The Setting Sun Meets the White Fish

Published on 22 July 2023 at 10:53

Medium: Watercolor

Date: 1990

Hello Friends. Let me tell you a story from my life.

My brother had been invited to Colorado Springs by the Olympic Training Center to coach a group of Chinese athletes in table tennis. For many years, he had been a renowned champion in both tennis and table tennis in Minnesota.

I still remember his wife's amusement at the seriousness of the Minnesota players. When Miss Universe visited their club, not a single player looked up from their intense game to acknowledge her.

My brother led a healthy lifestyle. He abstained from coffee and alcohol, had a love for vegetables, avoided sugar, and ran 10 miles a day. At the age of 47, while training at the Olympic Center, he felt in good health. However, a physician on duty there recommended that he go to the hospital for a check-up.

With no particular concerns, he went for the check-up. The physicians at the hospital delivered shocking news to his wife in Minneapolis. "He may not wake up," they said. He had been diagnosed with advanced pancreatic cancer.

After his diagnosis, he returned to Minneapolis. To provide a peaceful diversion, his wife purchased a large water tank and filled it with an assortment of small, beautiful freshwater fish. We all anticipated watching them swim serenely in their spacious pool. However, the reality was different. The fish darted back and forth, their frantic movements being more unsettling than calming.

Adding to the strange dynamics, four tiny crabs we had introduced were found the next morning hiding in a nearby clothes closet. As the days passed, we noticed one or two fish disappearing. We were baffled, unsure which fish was preying on the others. Yet, we kept watching. Our focus shifted from the cancer to the unusual aquatic activity.

A couple of months later, we learned that the two tiny lobsters were the culprits, having devoured the other fish. The fate of these two lobsters remained a mystery, and I never asked whether one had consumed the other.

My brother, a respected administrative head of a large hospital and a clinical psychologist, was encouraged by his wife to receive mental therapy. Known for his even temperament and his ability to understand differing perspectives, he had earned a reputation for wisdom, calm, and a quintessential "Minnesota Nice" demeanor. During his PhD studies, he had never been recommended for therapy. We were raised not to express or even feel anger.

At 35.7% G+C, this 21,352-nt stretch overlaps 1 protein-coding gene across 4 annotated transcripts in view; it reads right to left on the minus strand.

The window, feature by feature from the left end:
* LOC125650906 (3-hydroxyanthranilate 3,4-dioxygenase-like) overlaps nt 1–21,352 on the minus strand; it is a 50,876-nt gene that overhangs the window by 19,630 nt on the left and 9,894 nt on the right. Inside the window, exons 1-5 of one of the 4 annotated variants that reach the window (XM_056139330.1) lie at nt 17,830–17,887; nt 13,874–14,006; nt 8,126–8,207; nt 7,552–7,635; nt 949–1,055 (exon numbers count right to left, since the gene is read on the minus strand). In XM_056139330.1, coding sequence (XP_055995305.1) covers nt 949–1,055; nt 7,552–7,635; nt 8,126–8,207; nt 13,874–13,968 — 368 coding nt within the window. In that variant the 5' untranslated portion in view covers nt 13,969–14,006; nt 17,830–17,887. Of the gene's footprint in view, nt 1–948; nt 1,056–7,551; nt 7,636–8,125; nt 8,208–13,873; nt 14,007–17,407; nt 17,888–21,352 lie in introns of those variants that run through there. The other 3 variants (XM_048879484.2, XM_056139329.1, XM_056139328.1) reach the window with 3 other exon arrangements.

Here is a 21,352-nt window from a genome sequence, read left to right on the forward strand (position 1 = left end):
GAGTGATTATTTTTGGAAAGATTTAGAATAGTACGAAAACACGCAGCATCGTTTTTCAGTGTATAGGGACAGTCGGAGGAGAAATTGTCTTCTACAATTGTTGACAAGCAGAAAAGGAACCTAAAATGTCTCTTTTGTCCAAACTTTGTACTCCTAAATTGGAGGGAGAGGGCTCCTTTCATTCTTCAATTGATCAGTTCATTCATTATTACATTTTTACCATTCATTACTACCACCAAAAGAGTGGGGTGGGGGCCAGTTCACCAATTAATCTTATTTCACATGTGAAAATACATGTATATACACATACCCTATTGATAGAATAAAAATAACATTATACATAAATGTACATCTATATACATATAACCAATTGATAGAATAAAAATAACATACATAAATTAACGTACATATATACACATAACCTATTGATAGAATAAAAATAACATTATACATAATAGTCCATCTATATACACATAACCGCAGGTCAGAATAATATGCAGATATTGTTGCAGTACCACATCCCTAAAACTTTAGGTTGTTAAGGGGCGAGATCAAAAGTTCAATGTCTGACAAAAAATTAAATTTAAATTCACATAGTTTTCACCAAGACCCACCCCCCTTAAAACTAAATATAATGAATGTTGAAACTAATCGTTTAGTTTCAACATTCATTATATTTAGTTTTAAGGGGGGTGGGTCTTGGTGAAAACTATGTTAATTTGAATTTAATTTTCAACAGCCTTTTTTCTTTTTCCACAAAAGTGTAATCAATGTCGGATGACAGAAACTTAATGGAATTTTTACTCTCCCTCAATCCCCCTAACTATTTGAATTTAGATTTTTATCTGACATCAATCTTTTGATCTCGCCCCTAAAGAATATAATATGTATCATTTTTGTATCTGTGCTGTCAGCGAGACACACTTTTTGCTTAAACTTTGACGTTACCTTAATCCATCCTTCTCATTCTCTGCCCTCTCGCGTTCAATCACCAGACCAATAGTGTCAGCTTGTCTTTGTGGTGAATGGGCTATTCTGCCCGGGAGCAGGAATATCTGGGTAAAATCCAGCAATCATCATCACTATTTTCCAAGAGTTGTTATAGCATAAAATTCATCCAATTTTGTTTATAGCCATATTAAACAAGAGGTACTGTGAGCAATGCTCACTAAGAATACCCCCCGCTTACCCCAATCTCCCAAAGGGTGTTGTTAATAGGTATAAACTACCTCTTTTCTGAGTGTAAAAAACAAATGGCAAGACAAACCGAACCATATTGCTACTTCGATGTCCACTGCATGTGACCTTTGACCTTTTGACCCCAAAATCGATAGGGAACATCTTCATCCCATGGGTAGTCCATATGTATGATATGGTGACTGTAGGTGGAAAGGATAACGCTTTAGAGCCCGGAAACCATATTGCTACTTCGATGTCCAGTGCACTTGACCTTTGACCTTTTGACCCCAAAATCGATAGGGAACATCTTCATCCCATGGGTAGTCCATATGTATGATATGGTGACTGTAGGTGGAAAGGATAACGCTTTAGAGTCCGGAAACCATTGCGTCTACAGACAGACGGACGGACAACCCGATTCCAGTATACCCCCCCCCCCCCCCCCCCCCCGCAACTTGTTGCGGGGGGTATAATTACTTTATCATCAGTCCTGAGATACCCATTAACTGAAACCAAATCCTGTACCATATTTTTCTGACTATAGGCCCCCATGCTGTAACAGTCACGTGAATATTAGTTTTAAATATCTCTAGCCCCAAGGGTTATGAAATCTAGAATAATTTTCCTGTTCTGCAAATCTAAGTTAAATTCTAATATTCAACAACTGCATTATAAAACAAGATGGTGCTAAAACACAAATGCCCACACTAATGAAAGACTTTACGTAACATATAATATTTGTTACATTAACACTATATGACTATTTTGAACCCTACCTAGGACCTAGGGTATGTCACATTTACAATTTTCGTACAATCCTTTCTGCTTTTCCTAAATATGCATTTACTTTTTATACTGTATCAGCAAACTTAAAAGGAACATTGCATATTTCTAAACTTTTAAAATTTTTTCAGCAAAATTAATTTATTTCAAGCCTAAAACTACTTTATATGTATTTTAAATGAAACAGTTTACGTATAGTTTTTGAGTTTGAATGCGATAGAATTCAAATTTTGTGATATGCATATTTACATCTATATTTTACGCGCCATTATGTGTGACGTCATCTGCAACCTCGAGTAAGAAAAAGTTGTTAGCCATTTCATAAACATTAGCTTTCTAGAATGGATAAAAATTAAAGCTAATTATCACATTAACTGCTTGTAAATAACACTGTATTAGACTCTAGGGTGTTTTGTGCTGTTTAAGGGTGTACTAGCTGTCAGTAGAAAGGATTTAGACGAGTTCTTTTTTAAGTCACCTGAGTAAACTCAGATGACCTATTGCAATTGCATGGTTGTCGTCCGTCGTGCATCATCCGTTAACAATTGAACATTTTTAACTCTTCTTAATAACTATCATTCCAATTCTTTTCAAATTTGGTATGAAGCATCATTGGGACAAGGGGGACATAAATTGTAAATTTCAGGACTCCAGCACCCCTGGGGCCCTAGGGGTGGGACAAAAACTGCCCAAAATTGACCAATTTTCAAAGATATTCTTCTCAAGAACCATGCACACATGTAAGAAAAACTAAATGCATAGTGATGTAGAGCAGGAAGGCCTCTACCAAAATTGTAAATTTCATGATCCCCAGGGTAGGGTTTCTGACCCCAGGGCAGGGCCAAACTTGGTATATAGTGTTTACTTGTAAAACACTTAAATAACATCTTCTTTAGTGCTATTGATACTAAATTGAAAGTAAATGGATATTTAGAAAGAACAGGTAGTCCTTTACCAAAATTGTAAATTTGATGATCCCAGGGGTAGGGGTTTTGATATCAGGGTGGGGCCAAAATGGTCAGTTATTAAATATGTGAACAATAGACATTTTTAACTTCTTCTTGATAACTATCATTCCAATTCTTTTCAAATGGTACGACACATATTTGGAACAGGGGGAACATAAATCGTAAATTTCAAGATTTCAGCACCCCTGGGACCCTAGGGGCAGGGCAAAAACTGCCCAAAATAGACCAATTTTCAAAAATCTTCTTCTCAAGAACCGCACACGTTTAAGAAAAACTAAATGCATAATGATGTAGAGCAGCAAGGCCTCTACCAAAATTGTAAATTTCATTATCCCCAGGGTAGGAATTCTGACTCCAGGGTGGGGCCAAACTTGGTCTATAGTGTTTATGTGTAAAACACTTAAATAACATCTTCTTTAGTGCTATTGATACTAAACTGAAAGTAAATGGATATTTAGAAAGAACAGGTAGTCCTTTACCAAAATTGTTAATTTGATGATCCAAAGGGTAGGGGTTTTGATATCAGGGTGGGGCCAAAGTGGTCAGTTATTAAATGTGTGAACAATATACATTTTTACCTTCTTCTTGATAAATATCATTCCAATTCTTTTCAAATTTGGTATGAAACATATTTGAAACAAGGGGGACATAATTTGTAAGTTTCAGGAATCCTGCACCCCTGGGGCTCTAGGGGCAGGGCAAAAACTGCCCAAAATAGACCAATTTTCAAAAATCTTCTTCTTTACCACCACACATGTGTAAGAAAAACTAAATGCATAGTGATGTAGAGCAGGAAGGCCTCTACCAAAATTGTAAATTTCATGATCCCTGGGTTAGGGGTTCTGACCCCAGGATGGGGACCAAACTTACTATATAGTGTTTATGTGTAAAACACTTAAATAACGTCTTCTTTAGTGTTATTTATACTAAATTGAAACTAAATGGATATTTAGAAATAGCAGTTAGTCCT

His parting advice to me was poignant. "Our childhood has killed me," he said, "Go into therapy and save yourself while there is still time." After our cousin David gave me a book, Thou Shalt Not Be Aware by Alice Miller, I decided to follow my brother's advice. I spent twelve intense years in therapy.

Today, I look back on this time as transformative. Over those years, I painted a picture of the water tank with one menacing fish, symbolizing the lurking threat. This blog is about that painting.

As is my habit, I stared at the blank paper for a while, waiting for some form or image to begin manifesting. Patience was key until enough lines were there for me to follow. There was no preconceived idea in mind; I merely followed the small fragments that began to appear amidst the fog of white.

When a halo of rays began to emerge over the water in my artwork, a friend with a remarkable sense of color came by. He made some suggestions, indicating where certain hues should be placed. His advice worked wonders on the piece.

Finally, I discovered a small, vicious white fish in the lower corner of the painting. I knew then that the picture was achieving a subconscious meaning that had been hovering in the back of my mind. It felt as though a piece of a puzzle had fallen into place. This tiny, seemingly insignificant creature represented so much more than just a fish - it was a symbol of the silent and deadly cancer that had snuck up on my brother, much like a predator in a peaceful tank of fish. It was a reminder of the cruel unpredictability of life, the way danger can lurk in the most unexpected places.

This white fish was more than just a part of the painting; it was a manifestation of my fears, my grief, and the helpless anger I felt towards my brother's untimely demise. Each stroke that formed the fish was a stroke against denial, a recognition of the raw and painful truth. It was a manifestation of my brother's courage and the indomitable spirit he had shown in the face of a fatal disease. He said with a laugh, "On my shelf I have 2000 books that I need to read but now I do not have to."

The painting, thus, became more than just a mix of colors and shapes on a canvas. It was an intimate journey through loss, remembrance, and eventual acceptance. The vicious fish served as a stark reminder of the capriciousness of life, a brutal testament to the truth that life is a mix of light and dark hues.

So, when I stood back and looked at the completed painting, I didn't just see a water tank with a white fish. I saw a chapter of my life - marked by loss and healing - enshrined in color and canvas. I saw the culmination of a subconscious thought process that had finally found expression. The painting was not just an artwork; it was a piece of my soul, a testament of my journey through grief, and a tribute to my brother's memory.

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